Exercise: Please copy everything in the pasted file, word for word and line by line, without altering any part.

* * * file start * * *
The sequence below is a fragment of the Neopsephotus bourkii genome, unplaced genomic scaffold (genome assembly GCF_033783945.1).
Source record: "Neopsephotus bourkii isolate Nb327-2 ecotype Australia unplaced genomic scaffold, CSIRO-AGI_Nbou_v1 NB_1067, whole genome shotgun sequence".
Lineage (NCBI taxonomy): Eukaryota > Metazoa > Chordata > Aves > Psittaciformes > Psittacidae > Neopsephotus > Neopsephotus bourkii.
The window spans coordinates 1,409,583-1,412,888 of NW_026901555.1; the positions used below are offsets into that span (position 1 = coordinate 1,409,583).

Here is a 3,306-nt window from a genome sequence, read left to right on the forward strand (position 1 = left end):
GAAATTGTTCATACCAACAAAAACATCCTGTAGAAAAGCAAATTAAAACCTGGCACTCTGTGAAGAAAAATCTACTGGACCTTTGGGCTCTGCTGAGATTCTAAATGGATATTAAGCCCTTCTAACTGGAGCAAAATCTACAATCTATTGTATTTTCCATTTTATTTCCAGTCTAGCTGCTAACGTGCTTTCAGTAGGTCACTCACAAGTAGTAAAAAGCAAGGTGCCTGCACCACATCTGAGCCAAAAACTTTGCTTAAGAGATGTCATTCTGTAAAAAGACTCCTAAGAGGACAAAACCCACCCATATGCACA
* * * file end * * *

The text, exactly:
The sequence below is a fragment of the Neopsephotus bourkii genome, unplaced genomic scaffold (genome assembly GCF_033783945.1).
Source record: "Neopsephotus bourkii isolate Nb327-2 ecotype Australia unplaced genomic scaffold, CSIRO-AGI_Nbou_v1 NB_1067, whole genome shotgun sequence".
Lineage (NCBI taxonomy): Eukaryota > Metazoa > Chordata > Aves > Psittaciformes > Psittacidae > Neopsephotus > Neopsephotus bourkii.
The window spans coordinates 1,409,583-1,412,888 of NW_026901555.1; the positions used below are offsets into that span (position 1 = coordinate 1,409,583).

Here is a 3,306-nt window from a genome sequence, read left to right on the forward strand (position 1 = left end):
GAAATTGTTCATACCAACAAAAACATCCTGTAGAAAAGCAAATTAAAACCTGGCACTCTGTGAAGAAAAATCTACTGGACCTTTGGGCTCTGCTGAGATTCTAAATGGATATTAAGCCCTTCTAACTGGAGCAAAATCTACAATCTATTGTATTTTCCATTTTATTTCCAGTCTAGCTGCTAACGTGCTTTCAGTAGGTCACTCACAAGTAGTAAAAAGCAAGGTGCCTGCACCACATCTGAGCCAAAAACTTTGCTTAAGAGATGTCATTCTGTAAAAAGACTCCTAAGAGGACAAAACCCACCCATATGCACA